Article Tools

Font size
Share This

Photo: Getty Images/iStockphoto, License: N/A, Created: 2019:08:26 15:25:57


Do you enjoy books? There are two local events where you can donate books and help the community.

Hillside Park Farmers Market and the Abington Community Library are holding an event called “Donate A Book, Change a Life” Thursdays, Sept. 5 and 19, 2-6 p.m. at the park, 1188 Winola Road, South Abington Township.

At the event on Sept. 5, children’s books in good condition will be accepted. These books will be donated to the Women’s Resource Center. At the event on Sept. 19, paperback books in good condition will be accepted. This includes books on a variety of topics such as biographies, history, investment, real estate, trade, business, education, dictionaries, National Geographic, Reader’s Digest and more. These books will be donated to the Lackawanna County Prison.

“The Abington Community Library is thrilled for the opportunity to leverage our amazing community support to the Women’s Resource Center and Lackawanna County Prison for those who need the extra support in the most trying of times,” said Sandy Longo, director, Abington Community Library.

At both events, people can sign up for a library card with the Abington Community Library for National Library Card sign up month.

Another annual event that involves books is Our Lady of Snows/Church of Saint Benedict’s church bazaar, which took place earlier this month.

“A few Wednesdays before the bazaar opens, there are set times when people can drop off books,” said Liana Smith chairman of the book booth. “I and others sort through the books and take out any that can create an allergy such as those that are dusty and moldy. Those books are recycled at Diamond K Incorporated in Scranton. Everything is then sorted such as children’s books, games and puzzles, paperbacks, hard cover books and stationery, and priced. There is nothing priced over $2. Then everything is placed in the appropriate categories and put on shelves. We try to place the books so that people can find them quickly.”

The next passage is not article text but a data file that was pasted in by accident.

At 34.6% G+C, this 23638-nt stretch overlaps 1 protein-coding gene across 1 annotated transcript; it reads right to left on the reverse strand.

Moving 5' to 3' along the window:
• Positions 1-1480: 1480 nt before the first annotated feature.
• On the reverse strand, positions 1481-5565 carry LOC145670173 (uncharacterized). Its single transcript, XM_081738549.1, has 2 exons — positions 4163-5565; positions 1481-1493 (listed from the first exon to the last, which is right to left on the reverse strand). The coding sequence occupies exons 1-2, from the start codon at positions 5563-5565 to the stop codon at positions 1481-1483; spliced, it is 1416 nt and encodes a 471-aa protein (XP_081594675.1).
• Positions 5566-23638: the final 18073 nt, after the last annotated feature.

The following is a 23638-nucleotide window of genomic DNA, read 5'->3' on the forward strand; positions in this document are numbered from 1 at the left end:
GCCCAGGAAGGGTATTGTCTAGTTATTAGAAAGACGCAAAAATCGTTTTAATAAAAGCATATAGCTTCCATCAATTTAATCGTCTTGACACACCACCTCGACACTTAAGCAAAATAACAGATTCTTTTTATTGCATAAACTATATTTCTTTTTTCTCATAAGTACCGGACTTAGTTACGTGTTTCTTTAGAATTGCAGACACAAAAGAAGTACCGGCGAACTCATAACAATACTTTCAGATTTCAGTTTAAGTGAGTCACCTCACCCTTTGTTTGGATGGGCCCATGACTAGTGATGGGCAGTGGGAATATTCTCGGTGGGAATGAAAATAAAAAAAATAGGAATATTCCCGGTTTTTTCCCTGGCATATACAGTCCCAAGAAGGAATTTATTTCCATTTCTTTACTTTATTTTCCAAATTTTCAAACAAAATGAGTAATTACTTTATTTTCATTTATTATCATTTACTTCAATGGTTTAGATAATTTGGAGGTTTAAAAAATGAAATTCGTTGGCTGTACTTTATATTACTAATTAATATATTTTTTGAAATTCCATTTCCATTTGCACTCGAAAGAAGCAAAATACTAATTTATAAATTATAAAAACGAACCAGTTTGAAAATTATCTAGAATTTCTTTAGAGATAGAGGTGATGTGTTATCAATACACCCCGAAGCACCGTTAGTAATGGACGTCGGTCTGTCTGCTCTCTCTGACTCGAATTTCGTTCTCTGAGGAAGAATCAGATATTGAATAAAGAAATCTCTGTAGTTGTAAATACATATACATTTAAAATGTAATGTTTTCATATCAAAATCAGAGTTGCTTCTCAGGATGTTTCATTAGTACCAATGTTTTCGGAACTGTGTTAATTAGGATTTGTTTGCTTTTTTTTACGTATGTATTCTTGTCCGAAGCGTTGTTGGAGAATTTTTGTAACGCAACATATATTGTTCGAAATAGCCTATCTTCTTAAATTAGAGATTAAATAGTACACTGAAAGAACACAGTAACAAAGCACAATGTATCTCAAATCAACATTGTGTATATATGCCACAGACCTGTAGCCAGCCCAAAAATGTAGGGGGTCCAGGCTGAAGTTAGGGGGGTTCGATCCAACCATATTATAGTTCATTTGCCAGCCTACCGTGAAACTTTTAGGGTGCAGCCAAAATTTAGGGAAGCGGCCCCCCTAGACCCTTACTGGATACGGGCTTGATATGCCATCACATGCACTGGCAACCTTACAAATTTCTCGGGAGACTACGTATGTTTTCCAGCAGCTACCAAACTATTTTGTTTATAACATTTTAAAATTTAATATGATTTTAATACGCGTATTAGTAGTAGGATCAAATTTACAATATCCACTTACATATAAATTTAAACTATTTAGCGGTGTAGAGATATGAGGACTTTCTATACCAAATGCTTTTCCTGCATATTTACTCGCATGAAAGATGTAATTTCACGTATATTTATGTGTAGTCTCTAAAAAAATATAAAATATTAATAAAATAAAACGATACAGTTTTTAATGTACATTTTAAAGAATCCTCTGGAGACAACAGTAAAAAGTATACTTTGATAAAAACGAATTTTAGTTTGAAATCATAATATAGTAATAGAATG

The book shelves were obtained from Lourdesmont School when they moved out of Clarks Summit. The shelves were taken apart, loaded into trucks and then reassembled at the bazaar. Volunteer Michael Sucheski also made shelves and installed ceiling fans for the booth.

Bazaar books

After the bazaar, 12 puzzles that did not sell were donated to Scranton Hematology and Oncology Associates of NEPA. Patients receiving chemotherapy treatments worked on the puzzles. After the puzzles were completed, they were glued to make a picture.

When the bazaar was over, books that did not sell were donated to the Voluntary Action Center, Women’s Resource Center, Catherine McAuley Center and the Nativity Miguel School.

“My wife, Sharon Maybock and myself have volunteered at the bazaar for the last 15 years,” said book booth volunteer Gene Maybock. “It is mostly the choir members who volunteer or friends of choir members. The bazaar helps the church, and I like working with all my friends.”

“I have volunteered at the bazaar since they had the first one, in fine antiques, and now with the book booth,” said Smith’s sister, Nora Stracham, another volunteer. “It is a lot of work but also a joy. People save books from year to year to give to us. We are so grateful for the volunteers and we share a camaraderie with each other.”

“I love books and am enthralled by them,” said Smith. “The bazaar is held for three nights and volunteers take two hour shifts at the book booth. The volunteers all have a great time together and do a lot of laughing. We try to make the book booth look like a mini library.”